Shrewsbury maternity scandal: ‘Normal births’ sought at ‘any cost’ led to baby deaths in scandal-hit hospital, inquiry chief says

‘The only agenda that should ever be pursued in maternity is safe birth’ says bereaved mother Rhiannon Davies

Shaun Lintern
Health Correspondent
Tuesday 15 December 2020 14:45
<p>Donna Ockenden, chair of the inquiry into poor maternity care at Shrewsbury and Telford Hospital Trust</p>

Donna Ockenden, chair of the inquiry into poor maternity care at Shrewsbury and Telford Hospital Trust

Doctors at the scandal-hit Shrewsbury and Telford Hospital Trust led the way in pursuing an ideology of ‘normal birth’ at “almost any cost” the head in an inquiry has said.

An interim report on what is the largest maternity scandal in NHS history published last week revealed more than a dozen women had died giving birth at the trust with dozens more babies also dying or being left severely brain damaged.

Speaking to MPs on the Commons health select committee, Donna Ockenden, who is leading an independent investigation into almost 1,900 complaints of poor care and deaths at the trust said the drive to push women into a vaginal birth was the cause of deaths and injuries.

She said doctors were very much part of the effort to avoid caesarean sections and to promote vaginal births. The report found this led to women being given drugs and leading to traumatic births including deliveries with forceps which left babies with skull fractures and broken bones due to “excessive force”.

Donna Ockenden told MPs: “We saw and it's very clear in our report this very big difference in the C-section rates, between the Shrewsbury and Telford Trust and other local and regional trusts and across England.

“We need to look at this in more detail in our second report but what was very clear was this was a multi-professional effort. We know that the obstetricians were very much leading the way in Shrewsbury and Telford in terms of the push for normal birth.

“I think it's really important to say that at this trust. It was a multi-professional, not just midwifery led, focus on normal birth at pretty much any cost. It is also very clear in our report that there were cases when, had a baby been delivered by a caesarean section, the outcome may well have been better and almost certainly would have been safer.”

Ms Ockenden said women needed to be seen as equal partners and that it was important that poor approaches were challenged.

She said: “We need to call it out for what it is, that childbirth and the arrival of a new baby should be the most joyous event in a family's life, and it's simply unacceptable if what we leave along the way, are instead broken families and women who carry guilt on their shoulders for many many years. I will be the strongest advocate for women that I can be, I'll continue to speak out on this for as long as is necessary.”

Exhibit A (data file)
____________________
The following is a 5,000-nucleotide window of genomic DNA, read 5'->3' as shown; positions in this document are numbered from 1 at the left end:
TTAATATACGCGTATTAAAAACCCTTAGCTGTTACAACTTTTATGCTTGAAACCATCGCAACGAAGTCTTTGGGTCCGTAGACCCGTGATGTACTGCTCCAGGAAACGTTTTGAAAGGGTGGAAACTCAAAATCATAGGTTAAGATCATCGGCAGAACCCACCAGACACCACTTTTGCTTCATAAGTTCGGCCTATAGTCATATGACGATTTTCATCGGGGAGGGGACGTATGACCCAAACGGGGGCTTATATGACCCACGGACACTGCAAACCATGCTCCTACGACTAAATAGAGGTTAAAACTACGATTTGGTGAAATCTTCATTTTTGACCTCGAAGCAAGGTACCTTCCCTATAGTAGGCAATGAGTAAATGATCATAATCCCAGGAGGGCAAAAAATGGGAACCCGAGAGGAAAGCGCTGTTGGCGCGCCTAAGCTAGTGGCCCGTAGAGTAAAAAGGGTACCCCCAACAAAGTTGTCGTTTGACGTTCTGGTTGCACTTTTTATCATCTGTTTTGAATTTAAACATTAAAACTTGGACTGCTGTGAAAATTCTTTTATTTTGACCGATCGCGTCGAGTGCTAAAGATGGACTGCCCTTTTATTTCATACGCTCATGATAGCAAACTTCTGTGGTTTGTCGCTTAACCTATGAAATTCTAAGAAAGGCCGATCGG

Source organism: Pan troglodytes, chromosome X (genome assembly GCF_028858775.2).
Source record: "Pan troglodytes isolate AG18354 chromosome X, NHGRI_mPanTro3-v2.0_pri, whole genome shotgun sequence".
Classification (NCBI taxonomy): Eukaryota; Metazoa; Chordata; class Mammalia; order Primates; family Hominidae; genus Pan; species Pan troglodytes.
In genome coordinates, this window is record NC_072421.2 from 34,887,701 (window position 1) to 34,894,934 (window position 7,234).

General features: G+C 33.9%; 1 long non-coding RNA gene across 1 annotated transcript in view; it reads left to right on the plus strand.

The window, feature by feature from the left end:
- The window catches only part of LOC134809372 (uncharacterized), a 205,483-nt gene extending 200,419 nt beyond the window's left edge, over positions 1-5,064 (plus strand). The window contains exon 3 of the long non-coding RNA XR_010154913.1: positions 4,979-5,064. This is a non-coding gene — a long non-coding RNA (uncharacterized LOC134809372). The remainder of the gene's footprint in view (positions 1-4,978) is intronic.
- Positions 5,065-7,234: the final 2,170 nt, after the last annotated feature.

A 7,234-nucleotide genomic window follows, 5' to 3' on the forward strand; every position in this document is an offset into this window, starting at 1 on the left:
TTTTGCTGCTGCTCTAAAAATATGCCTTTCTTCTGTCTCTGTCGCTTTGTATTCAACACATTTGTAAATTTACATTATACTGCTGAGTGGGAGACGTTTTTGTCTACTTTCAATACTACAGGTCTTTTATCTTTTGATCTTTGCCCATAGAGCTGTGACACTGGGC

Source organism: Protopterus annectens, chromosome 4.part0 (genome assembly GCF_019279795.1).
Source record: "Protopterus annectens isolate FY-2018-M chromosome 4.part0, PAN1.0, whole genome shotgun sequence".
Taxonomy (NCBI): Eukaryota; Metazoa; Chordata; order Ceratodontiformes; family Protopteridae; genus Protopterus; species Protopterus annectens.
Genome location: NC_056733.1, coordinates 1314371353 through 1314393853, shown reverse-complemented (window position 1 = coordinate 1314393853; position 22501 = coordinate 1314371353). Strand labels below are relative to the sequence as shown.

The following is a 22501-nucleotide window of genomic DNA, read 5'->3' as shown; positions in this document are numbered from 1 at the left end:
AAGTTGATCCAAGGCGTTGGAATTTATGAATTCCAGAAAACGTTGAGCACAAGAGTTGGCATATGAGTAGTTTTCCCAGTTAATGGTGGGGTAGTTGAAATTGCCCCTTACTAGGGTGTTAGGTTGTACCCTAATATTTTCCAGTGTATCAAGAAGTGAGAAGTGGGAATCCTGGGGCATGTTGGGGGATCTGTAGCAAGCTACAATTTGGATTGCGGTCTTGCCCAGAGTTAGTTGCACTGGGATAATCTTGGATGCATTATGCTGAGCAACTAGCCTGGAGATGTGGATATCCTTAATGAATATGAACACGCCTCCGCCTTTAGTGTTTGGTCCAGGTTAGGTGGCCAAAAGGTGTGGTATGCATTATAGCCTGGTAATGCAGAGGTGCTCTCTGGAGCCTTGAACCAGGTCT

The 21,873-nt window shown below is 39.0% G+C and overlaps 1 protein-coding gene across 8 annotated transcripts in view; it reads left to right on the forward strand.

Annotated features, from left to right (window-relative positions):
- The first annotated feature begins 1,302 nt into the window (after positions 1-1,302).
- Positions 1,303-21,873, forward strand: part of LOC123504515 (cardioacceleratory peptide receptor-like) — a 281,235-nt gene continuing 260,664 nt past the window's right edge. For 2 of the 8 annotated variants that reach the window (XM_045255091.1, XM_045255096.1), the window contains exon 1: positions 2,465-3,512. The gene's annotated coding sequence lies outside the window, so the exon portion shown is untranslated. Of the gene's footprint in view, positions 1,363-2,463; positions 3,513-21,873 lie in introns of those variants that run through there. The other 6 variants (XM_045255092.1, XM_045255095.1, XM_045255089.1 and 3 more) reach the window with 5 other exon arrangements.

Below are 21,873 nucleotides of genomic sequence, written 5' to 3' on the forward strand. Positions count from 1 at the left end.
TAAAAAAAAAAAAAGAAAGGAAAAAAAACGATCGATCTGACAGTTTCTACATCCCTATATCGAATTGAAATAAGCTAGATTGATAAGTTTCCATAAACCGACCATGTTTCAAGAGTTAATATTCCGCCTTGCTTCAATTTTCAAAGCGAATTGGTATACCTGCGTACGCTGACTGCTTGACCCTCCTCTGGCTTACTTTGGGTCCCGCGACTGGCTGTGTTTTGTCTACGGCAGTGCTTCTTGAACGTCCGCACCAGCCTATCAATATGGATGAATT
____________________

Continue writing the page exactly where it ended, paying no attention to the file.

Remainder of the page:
She told MPs the inquiry will be examining the issue in more detail in its second report which is due to be published next year.

Rhiannon Davies, one of the parents who helped expose what happened at the hospital after the avoidable death of her daughter Kate in 2009, said: “Donna clearly stated that this was a multi-professional issue.  Obstetricians and midwives are pushing this harmful agenda equally hard.  It cost lives, it caused harm.  How can we have any assurance that it is not still happening today?

“There is no such thing as a normal birth – every birth experience is different.  The only agenda that should ever be pursued in maternity is safe birth.  Safe for the mother, safe for the baby.  And safety must be at the heart of every conversation had, every decision made, every single day across the entire maternity team.”

Speaking to the committee later, Gill Walton chief executive of the Royal College of Midwives, said she accepted what Donna Ockenden had said about the culture at Shrewsbury and under question by committee chair Jeremy Hunt she said he believed the wider culture in other hospitals “was changing.”

She said: “I think it's really important that all the teams work together with women at the centre of care and they don't promote one type of birth over another.”

Eddie Morris, president of the Royal College of Obstetricians and Gynaecologists said: “We know there are some excellent units around the country that have extremely good rates of intervention and good rates of satisfaction and safe deliveries.

“Obstetricians are part of a team that support women to have a birth that is safe for them and their baby. In the UK only about 40 per cent of women give birth without any form of intervention and that's mainly because birth is unpredictable, complications can arise.”

He said decisions about delivery “should be very much made with the complete involvement of the mother, she should feel fully informed. She should be part of the process very definitely, and she feels comfortable about the choices that she has made.”

He added: “I think our role as the colleges working with the right partners, is to make sure that this culture, if it exists is wiped out.”

Gill Walton told the committee the NHS was still 3,000 midwives short of what was needed while Dr Morris pointed out teams that were understaffed and under pressure would struggle to train together and have a good culture.

She said: “We've been saying for a long time that maternity services are underfunded. They're underfunded, and they are still subject to cuts, every year. So some of the things that we believe are the essential components of safe maternity care are affected year after year.”

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